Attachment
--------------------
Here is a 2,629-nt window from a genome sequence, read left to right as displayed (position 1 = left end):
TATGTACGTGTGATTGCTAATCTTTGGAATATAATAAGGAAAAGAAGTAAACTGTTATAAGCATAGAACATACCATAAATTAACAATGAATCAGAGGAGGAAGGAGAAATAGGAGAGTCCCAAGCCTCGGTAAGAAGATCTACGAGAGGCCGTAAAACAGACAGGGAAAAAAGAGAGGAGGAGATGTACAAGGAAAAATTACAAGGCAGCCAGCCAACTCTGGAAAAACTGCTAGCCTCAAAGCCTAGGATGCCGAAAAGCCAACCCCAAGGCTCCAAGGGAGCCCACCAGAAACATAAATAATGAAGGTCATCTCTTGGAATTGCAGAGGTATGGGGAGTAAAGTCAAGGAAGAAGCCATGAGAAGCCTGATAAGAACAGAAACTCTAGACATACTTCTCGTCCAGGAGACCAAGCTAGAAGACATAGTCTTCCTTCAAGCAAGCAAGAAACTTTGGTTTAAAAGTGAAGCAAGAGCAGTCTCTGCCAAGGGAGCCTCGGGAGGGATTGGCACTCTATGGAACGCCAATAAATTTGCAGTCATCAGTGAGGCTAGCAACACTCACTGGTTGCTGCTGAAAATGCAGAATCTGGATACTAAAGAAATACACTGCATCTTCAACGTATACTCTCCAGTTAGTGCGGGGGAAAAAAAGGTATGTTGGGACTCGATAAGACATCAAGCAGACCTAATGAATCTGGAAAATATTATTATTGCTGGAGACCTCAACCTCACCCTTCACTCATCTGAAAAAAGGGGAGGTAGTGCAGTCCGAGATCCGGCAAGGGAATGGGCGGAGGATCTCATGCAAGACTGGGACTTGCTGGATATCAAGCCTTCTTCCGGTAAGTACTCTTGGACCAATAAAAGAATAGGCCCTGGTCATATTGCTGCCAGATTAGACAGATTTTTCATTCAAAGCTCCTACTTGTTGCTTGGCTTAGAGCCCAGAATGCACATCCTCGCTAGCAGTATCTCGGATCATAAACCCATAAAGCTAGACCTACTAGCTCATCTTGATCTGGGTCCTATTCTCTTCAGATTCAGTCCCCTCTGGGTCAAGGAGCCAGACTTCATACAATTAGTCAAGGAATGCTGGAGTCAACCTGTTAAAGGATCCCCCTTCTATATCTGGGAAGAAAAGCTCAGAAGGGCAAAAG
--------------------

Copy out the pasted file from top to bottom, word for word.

Here is a 2,629-nt window from a genome sequence, read left to right as displayed (position 1 = left end):
TATGTACGTGTGATTGCTAATCTTTGGAATATAATAAGGAAAAGAAGTAAACTGTTATAAGCATAGAACATACCATAAATTAACAATGAATCAGAGGAGGAAGGAGAAATAGGAGAGTCCCAAGCCTCGGTAAGAAGATCTACGAGAGGCCGTAAAACAGACAGGGAAAAAAGAGAGGAGGAGATGTACAAGGAAAAATTACAAGGCAGCCAGCCAACTCTGGAAAAACTGCTAGCCTCAAAGCCTAGGATGCCGAAAAGCCAACCCCAAGGCTCCAAGGGAGCCCACCAGAAACATAAATAATGAAGGTCATCTCTTGGAATTGCAGAGGTATGGGGAGTAAAGTCAAGGAAGAAGCCATGAGAAGCCTGATAAGAACAGAAACTCTAGACATACTTCTCGTCCAGGAGACCAAGCTAGAAGACATAGTCTTCCTTCAAGCAAGCAAGAAACTTTGGTTTAAAAGTGAAGCAAGAGCAGTCTCTGCCAAGGGAGCCTCGGGAGGGATTGGCACTCTATGGAACGCCAATAAATTTGCAGTCATCAGTGAGGCTAGCAACACTCACTGGTTGCTGCTGAAAATGCAGAATCTGGATACTAAAGAAATACACTGCATCTTCAACGTATACTCTCCAGTTAGTGCGGGGGAAAAAAAGGTATGTTGGGACTCGATAAGACATCAAGCAGACCTAATGAATCTGGAAAATATTATTATTGCTGGAGACCTCAACCTCACCCTTCACTCATCTGAAAAAAGGGGAGGTAGTGCAGTCCGAGATCCGGCAAGGGAATGGGCGGAGGATCTCATGCAAGACTGGGACTTGCTGGATATCAAGCCTTCTTCCGGTAAGTACTCTTGGACCAATAAAAGAATAGGCCCTGGTCATATTGCTGCCAGATTAGACAGATTTTTCATTCAAAGCTCCTACTTGTTGCTTGGCTTAGAGCCCAGAATGCACATCCTCGCTAGCAGTATCTCGGATCATAAACCCATAAAGCTAGACCTACTAGCTCATCTTGATCTGGGTCCTATTCTCTTCAGATTCAGTCCCCTCTGGGTCAAGGAGCCAGACTTCATACAATTAGTCAAGGAATGCTGGAGTCAACCTGTTAAAGGATCCCCCTTCTATATCTGGGAAGAAAAGCTCAGAAGGGCAAAAG